Preserving peace and ensuring justice are two different lanes on the same road the U.S. Army Corps of Engineers Transatlantic Middle East District’s (TAM) Ken Kajihiro has traveled over the past 14 years. A fifth-generation Asian American, Ken started down the first lane when he enlisted into the United States Marine Corps as an infantry rifleman in 2009 after high school. Over 14 years later, he’s now a lawyer practicing government contract law in the USCENTCOM area of responsibility and administrative law for the U.S. Army.
Kajihiro said that although he’d always dreamed of becoming a lawyer, he didn’t think he could actually do it and credits his time in the Marine Corps to giving him the motivation to make it happen. During that time, he saw both the best and worst of humanity through the lens of a humanitarian aid deployment to support earthquake and tsunami relief efforts in Japan in 2011 and intense fighting in Afghanistan in 2012.
“I had always wanted to go to law school, but I thought I was too dumb to go. I graduated high school on time but I was a terrible high school student. It wasn’t until the Marines – when I experienced death and suffering on opposite sides of the spectrum: the humanitarian side and the combat side – did I start to gain motivation. That motivation is to absolutely do my best all the time, make a difference, and help as many people as possible – all while remembering the fallen and the wounded in action. That’s what drove me from an enlisted Infantry Marine to Lawyer.”
Kajihiro said that although some of his fellow grunts might be surprised to know he became a lawyer, what he learned as a Marine translates well to his current position reviewing and litigating USACE construction contracts and taking care of administrative law matters.
“The things that I learned as an Infantryman that help me as an attorney are operational/field experience, adaptability, and a sense of duty. This helps me weigh the risks to do the right thing in an ever-changing operational environment.”
Kajihiro said that’s important to him because when you work in law there are a lot of things that are open to interpretation.
“The biggest challenge in my current job is consistently operating in the grey area. Many Office of Counsel assignments have no correct answer, where being on the wrong side of the grey area could result in major fallbacks for TAM; however, weighing our options and assessing the risks for each one is what we do. That’s what I like about my current job – it is both a challenge and a joy. I love operating in the grey and turning the grey into a lighter shade of grey.”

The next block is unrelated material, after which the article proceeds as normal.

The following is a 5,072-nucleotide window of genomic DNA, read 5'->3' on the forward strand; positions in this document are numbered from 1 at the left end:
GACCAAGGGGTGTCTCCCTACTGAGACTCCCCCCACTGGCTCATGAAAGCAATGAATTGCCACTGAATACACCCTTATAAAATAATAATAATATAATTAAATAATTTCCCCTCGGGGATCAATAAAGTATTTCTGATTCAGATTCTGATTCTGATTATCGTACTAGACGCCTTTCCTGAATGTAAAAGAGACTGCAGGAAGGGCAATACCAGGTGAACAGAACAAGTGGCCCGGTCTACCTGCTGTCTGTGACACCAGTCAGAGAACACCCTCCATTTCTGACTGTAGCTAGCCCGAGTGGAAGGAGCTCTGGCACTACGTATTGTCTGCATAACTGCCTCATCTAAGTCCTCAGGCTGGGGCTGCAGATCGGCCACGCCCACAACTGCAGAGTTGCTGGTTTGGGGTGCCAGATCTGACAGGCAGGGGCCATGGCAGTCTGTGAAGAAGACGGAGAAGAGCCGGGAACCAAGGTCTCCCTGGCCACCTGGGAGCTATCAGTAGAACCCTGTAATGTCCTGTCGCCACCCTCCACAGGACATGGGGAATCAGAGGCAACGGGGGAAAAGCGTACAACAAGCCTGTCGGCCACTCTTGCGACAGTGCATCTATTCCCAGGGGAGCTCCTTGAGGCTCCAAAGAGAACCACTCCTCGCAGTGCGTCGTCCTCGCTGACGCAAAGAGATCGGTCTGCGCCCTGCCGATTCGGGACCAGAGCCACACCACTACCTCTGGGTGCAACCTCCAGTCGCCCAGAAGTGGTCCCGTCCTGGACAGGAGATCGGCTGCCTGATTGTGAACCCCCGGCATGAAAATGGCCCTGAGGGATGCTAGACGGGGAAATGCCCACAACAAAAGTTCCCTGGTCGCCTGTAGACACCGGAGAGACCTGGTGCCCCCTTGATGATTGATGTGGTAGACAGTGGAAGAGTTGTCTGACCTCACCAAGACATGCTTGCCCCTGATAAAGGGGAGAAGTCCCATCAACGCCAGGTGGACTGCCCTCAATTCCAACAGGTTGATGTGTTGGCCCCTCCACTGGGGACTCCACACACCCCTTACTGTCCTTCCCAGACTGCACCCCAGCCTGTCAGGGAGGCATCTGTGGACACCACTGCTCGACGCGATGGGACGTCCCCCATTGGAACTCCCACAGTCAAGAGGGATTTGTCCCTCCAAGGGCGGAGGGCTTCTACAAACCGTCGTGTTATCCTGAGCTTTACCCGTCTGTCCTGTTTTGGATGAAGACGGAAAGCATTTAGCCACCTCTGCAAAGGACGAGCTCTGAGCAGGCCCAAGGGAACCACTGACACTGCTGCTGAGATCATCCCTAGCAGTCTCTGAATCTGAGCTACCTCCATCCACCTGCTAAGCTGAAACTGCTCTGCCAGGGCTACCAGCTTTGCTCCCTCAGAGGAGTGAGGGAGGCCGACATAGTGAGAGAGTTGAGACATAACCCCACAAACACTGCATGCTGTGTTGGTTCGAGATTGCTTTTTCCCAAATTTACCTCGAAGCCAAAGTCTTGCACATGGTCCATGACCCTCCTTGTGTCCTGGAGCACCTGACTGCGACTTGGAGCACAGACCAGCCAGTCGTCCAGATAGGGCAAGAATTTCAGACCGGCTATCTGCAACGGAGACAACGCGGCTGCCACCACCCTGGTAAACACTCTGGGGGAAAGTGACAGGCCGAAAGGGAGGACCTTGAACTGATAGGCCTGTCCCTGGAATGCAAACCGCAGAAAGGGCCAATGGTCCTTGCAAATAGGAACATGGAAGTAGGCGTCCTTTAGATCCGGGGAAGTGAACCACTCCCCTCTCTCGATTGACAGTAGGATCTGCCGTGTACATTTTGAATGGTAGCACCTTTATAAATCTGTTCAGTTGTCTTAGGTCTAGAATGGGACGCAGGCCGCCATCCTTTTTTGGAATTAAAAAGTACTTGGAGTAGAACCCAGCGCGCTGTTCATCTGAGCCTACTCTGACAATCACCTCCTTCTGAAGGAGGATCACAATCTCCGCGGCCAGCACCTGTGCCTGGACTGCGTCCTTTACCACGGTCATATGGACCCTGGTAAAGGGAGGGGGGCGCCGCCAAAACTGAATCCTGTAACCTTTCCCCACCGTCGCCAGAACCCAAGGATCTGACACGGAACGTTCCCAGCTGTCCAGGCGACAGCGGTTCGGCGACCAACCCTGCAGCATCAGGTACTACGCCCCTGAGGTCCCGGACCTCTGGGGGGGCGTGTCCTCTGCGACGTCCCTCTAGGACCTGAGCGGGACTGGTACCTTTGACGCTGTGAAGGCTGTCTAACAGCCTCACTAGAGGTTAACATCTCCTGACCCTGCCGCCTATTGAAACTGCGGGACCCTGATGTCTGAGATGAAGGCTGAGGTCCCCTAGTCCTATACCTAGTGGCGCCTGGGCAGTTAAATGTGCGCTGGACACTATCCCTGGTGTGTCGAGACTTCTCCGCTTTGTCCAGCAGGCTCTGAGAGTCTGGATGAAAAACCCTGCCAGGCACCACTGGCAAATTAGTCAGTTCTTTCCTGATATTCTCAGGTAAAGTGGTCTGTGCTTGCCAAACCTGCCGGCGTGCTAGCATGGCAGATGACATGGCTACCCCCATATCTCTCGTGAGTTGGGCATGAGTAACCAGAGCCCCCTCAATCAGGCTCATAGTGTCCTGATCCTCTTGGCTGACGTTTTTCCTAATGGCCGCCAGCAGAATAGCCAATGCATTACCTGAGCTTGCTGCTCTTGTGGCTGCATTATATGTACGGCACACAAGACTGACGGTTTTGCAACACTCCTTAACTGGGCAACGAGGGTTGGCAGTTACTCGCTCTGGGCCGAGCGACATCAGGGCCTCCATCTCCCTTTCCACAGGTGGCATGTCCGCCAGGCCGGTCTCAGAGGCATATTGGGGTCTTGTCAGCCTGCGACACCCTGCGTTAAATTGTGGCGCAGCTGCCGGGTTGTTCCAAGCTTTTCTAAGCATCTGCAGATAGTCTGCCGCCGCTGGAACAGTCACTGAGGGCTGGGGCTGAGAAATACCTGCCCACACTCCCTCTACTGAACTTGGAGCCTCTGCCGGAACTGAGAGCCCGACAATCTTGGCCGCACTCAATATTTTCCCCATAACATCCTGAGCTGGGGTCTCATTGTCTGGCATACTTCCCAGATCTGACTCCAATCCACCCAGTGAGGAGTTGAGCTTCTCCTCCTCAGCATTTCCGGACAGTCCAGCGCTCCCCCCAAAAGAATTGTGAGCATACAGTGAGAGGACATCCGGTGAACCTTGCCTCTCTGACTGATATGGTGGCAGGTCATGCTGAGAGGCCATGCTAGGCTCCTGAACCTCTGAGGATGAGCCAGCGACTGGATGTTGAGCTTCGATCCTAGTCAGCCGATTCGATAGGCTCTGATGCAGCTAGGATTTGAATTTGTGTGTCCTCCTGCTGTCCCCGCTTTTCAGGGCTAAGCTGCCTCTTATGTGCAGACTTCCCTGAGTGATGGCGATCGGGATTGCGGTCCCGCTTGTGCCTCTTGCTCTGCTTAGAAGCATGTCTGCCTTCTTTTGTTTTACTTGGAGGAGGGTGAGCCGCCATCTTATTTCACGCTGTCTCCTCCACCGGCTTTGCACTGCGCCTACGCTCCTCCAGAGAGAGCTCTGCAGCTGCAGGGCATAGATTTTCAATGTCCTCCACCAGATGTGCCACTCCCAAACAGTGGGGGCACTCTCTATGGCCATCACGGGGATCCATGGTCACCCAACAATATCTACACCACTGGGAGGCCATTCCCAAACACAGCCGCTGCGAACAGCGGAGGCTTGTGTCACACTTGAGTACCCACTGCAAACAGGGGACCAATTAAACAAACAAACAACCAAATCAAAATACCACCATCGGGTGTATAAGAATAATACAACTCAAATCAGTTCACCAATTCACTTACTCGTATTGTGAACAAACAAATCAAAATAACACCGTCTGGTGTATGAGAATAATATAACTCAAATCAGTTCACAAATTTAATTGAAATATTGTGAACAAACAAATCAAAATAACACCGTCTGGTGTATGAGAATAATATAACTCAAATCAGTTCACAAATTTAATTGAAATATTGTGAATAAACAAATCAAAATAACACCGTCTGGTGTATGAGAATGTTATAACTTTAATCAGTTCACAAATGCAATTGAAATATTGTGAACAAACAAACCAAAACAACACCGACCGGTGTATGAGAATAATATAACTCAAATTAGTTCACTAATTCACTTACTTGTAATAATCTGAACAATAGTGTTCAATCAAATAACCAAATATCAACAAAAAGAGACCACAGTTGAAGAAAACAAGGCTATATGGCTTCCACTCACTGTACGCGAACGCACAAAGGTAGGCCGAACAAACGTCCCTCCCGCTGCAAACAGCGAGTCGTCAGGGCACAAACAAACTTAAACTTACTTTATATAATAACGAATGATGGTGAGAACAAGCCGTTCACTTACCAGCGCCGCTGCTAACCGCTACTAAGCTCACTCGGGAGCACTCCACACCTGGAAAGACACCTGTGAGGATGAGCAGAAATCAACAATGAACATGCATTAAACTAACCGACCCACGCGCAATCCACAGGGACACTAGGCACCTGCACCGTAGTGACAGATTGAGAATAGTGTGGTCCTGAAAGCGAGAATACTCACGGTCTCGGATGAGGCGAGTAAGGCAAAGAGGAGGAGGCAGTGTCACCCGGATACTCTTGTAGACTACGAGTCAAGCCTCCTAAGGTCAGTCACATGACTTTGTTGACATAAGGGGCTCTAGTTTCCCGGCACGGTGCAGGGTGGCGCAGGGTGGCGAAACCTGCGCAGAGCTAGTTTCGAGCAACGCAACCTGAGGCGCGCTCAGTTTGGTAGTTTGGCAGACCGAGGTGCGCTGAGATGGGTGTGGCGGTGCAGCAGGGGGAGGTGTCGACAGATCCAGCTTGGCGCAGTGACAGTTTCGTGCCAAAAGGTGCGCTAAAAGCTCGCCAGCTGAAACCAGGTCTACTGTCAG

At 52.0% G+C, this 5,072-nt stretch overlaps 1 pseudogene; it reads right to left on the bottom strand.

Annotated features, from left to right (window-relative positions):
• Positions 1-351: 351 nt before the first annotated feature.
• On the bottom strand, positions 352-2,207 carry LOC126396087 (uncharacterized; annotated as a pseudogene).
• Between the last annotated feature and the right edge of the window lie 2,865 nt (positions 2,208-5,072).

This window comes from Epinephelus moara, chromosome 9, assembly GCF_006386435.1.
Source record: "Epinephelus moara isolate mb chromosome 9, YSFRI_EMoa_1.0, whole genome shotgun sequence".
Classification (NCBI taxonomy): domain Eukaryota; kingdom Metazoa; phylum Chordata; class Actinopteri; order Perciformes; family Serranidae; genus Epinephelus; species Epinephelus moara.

He also said his military service gave him a desire to not give up telling a story about having to pass a swim test to get into the unit he wanted to join.
“Following my completion of the Marine Corps School of Infantry, I was assigned to a unit that specialized in clandestine amphibious raids using the Combat Rubber Raiding Craft (CRRC), which required a high level of swimming competence. The problem was that I was not a competent swimmer and I only had three weeks until the test. I started a 24-Hour Fitness gym membership and for three weeks, I swam four to five times a week. As the test date approached, I felt prepared. Following the three weeks of preparation I failed to qualify, and they sent me away. As I was walking back to the barracks, I began thinking about how I was going to explain to my newly made friends why I would be transferring out of the unit. Halfway back to the barracks, I stopped, turned around, and soaking wet on the side of the road, I yelled at myself, “(expletive) I’m not giving up!” With renewed motivation, I ran back to the pool soaking wet. Seeing my motivation, they gave me another chance. Despite being completely out of breath from running back to the pool and this being my second swim qualification test of the day – I passed. That’s how I spent the remainder of my Marine Corps enlistment in a Special Operations Capable unit.”
Ken’s coworkers are also quick to praise his time with the Marine Corps as providing him the tools he needs to succeed as a lawyer.
Rebecca Bockmann, TAM’s Deputy District Counsel, said, “Ken’s life experiences—namely, his military service—have equipped him to contribute to TAM in a unique way. He consistently finds new ways to look at a situation or solve a problem, a skillset that he undoubtedly sharpened as a Marine. The work Ken has done in his short time here at TAM speaks volumes and he has a bright future with our organization.”
“Ken’s background as a Marine has helped shape his approach to being a lawyer. Ken is always looking for ways to improve the delivery of legal services, sincerely cares for his colleagues and clients, and inspires others with his commitment to public service. In his short time with Office of Counsel, Ken has become a key contributor to our organization. We are extremely fortunate that Ken chose to start his legal career with the Middle East District,” said Rob McKenney, TAM’s District Counsel.